We must be losing our minds, if we cannot see through the lies about the cost of a federal ID card. Expensive as it might be, it will be able to eliminate numerous problems we have to deal with today? The biometric document should be issued to every citizen and legal resident, not just workers? Blame for withholding of issuing a National ID card falls without any form of contradiction on both political parties. Democrats and their Liberal subsidiaries, the Republicans have not only been absent from protecting Americans from the illegal alien invasion, but the pandering to majority ethnic groups, including the outrageous cost of supporting them. I trust the Heritage Foundation for reporting after analysis that this next amnesty, if enacted will cost taxpayers $2.6 Trillion dollars to legitimately process and settle them. This dollar figure should not be confused with the $113 million dollars spent annually, which is rising as President Obama’ is spreading illegal cheer in the way of food stamps for all. The unsuspecting American taxpayers as with the signer, the late Ronald Reagan never realized of the undermining of funding and enforcement for the 1986 Immigration Reform and Control Act (IRCA). Republican campaign contributors for corporate welfare had their say and enforcement mainly became a useless word in the Federal Register. However that didn’t mean the GOP was entirely to blame, as assuredly so the Democrats assisted in the skillful fraud. Not even processing of the 3.6 million Guest Workers in the agriculture industry or others, who then flew the coop once they gained citizenship to the cities. The whole 1986 can be classed as really inoperable and it caused millions more were encouraged by the (IRCA) act, suddenly rushing to the poorly equipped borders, or overstaying there visitor, tourist or educational visas forever.

    The tangible miasma of an amnesty or Comprehensive Immigration Reform floating around is the Border Patrol is already seeing an upsurge in numbers crossing the border. It was obvious this was going to happen, as illegal aliens are testing the chance of slipping past the border or arriving here as an inconspicuous visitor, who cannot be tracked once here. If the illegal population is truly 11 million, which the most prudent American doubt, that number will shortly fly through the roof as the U.S. government will not be able to contain the charge? Currently—what do we have as worthwhile identification—a Social Security number, a driver’s license or state issued ID card. Hundreds of data bases of legal immigrants are not centralized. Because of this vital situation we have this unfortunate dilemma today, with a growing ration of stolen personal information. Illegal aliens using this form of identification, plus the SSN of deceased persons and even the number of infants and children, no to forget our troops overseas ID. I think for a matter of security and an individual’s personal information, we need a biometric card, which will not only identify the recipient as an authorized job seeker, but for many other entitlements.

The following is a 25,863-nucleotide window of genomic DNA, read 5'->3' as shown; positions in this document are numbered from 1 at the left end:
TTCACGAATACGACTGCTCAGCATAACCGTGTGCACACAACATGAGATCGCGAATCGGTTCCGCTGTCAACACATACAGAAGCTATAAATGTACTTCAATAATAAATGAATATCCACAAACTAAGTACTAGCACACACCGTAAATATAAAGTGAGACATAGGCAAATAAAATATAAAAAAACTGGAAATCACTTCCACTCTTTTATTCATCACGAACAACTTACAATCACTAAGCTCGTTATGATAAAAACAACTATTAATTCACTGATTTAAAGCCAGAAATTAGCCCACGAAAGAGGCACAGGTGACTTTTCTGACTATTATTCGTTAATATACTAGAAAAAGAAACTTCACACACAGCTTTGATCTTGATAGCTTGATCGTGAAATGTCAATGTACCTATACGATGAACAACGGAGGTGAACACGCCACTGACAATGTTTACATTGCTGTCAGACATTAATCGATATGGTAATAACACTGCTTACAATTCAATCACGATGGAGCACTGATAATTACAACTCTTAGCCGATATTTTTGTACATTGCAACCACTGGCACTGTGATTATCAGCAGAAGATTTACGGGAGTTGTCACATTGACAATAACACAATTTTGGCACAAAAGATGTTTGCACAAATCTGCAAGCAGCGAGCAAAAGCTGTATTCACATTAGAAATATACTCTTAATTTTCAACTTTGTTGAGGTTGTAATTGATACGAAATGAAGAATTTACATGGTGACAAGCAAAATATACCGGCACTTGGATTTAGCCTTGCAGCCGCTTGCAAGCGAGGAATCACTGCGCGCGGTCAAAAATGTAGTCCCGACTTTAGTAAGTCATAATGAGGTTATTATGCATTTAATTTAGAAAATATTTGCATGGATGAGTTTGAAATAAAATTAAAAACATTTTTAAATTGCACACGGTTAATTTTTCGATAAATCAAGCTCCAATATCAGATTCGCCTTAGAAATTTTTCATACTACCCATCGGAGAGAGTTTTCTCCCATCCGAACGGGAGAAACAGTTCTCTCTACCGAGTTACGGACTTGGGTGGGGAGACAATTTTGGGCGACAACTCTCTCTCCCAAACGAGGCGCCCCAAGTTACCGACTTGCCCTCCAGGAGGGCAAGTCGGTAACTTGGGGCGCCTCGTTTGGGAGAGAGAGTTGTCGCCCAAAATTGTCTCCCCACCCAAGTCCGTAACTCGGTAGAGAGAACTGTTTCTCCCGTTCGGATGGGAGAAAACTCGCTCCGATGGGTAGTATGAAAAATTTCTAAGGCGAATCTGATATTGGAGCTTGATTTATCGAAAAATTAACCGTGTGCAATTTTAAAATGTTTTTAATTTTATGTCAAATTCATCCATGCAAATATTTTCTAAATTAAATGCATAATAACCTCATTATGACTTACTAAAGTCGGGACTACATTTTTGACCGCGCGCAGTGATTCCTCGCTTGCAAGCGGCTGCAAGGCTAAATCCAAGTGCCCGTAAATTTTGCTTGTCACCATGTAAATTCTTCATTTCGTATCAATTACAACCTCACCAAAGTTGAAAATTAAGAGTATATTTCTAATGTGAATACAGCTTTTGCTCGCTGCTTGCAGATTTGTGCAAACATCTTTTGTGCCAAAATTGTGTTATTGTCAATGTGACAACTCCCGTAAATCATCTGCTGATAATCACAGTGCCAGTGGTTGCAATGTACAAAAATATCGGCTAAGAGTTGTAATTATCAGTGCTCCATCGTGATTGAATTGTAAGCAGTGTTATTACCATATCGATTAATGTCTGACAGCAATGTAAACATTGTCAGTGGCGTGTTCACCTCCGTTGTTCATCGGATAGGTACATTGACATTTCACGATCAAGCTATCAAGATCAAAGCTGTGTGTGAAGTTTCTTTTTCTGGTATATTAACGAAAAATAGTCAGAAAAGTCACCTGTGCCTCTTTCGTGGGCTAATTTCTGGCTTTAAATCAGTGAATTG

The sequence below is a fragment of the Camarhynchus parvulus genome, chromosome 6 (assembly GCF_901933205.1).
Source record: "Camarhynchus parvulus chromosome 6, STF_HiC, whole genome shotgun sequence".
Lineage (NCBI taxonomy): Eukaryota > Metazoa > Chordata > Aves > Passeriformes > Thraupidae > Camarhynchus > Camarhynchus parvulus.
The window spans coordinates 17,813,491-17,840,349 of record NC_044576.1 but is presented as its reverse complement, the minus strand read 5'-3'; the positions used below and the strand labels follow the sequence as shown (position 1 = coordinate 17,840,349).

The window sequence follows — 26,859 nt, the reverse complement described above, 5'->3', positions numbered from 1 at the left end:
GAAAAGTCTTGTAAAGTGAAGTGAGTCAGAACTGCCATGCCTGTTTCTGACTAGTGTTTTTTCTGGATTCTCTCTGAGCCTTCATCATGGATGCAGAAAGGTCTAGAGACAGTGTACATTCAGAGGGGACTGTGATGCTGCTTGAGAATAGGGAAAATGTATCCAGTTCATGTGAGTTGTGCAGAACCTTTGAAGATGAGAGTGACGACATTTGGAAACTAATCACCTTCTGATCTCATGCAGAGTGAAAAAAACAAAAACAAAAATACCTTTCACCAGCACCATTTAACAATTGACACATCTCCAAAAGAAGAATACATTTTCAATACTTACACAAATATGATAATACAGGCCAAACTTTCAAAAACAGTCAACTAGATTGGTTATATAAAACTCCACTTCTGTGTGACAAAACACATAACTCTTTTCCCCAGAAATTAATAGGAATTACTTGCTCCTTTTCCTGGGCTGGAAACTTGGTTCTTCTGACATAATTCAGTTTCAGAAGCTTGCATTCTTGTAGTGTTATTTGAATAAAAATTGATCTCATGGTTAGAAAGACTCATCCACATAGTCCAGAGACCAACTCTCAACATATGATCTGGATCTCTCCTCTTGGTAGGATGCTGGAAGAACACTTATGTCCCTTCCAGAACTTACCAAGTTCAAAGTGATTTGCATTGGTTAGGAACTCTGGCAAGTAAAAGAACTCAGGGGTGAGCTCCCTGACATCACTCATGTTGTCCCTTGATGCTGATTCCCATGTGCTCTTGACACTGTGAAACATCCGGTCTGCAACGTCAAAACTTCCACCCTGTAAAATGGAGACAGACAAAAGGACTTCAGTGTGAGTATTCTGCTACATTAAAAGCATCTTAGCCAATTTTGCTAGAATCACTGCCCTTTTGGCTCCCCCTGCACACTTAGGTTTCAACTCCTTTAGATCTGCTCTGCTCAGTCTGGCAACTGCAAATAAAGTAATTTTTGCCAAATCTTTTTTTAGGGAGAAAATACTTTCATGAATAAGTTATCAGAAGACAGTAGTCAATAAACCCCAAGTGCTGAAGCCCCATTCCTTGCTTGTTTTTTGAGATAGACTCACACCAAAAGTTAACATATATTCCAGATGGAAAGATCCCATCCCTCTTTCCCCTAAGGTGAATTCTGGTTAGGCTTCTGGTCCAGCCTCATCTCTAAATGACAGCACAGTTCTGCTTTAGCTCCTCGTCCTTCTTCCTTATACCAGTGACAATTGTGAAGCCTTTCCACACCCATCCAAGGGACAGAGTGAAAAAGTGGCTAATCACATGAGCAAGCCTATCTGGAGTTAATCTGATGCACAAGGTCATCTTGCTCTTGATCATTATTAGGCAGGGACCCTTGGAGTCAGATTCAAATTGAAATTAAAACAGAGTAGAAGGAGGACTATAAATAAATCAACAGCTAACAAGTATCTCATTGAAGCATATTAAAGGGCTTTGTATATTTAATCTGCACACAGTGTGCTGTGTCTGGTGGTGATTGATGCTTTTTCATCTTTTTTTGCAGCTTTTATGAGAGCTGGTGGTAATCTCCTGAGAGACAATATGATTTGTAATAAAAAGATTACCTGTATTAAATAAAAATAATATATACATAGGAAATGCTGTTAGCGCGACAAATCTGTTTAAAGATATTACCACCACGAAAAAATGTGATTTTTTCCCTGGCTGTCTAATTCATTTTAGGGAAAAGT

It will give the birthright or naturalized citizen the right to vote in all elections, stopping with a swipe of the card non-citizens from voting, as I sincerely believed happened in the presidential election. A biometric card with a scan of the holders thumbs print or a retinal impression or both, plus a picture will be very difficult to counterfeit. Election bickering would become a thing of the past, less expense in recounts and court cases over absentee ballots or electronic registration machines being compromised. In just this one sector of authentication hundreds of millions of dollars could remain in state coffers. Other possibilities of a onetime biometric card would be proof of who you are, for registering a car, applying for welfare or other entitlements and stop those criminals who are violating many different laws. Today we have an Internet industry that is selling other peoples personal ID, social security number and causing major anxiety to the individual who must jump through loops to gain their credit back, their integrity. This kind of theft is predicament that I have been confronted with. Ask around—how many people do you know whose personal data has been procured in some way? The financial impact to me was around $4000.00, is not the greatest amount, seeing that some members of the public have had their house equity stolen?
  2. Wyomingsportsman
    Report Abuse
    Wyomingsportsman - March 14, 2013 12:27 pm
    Maybe its because he is not considered a undocumented democrat.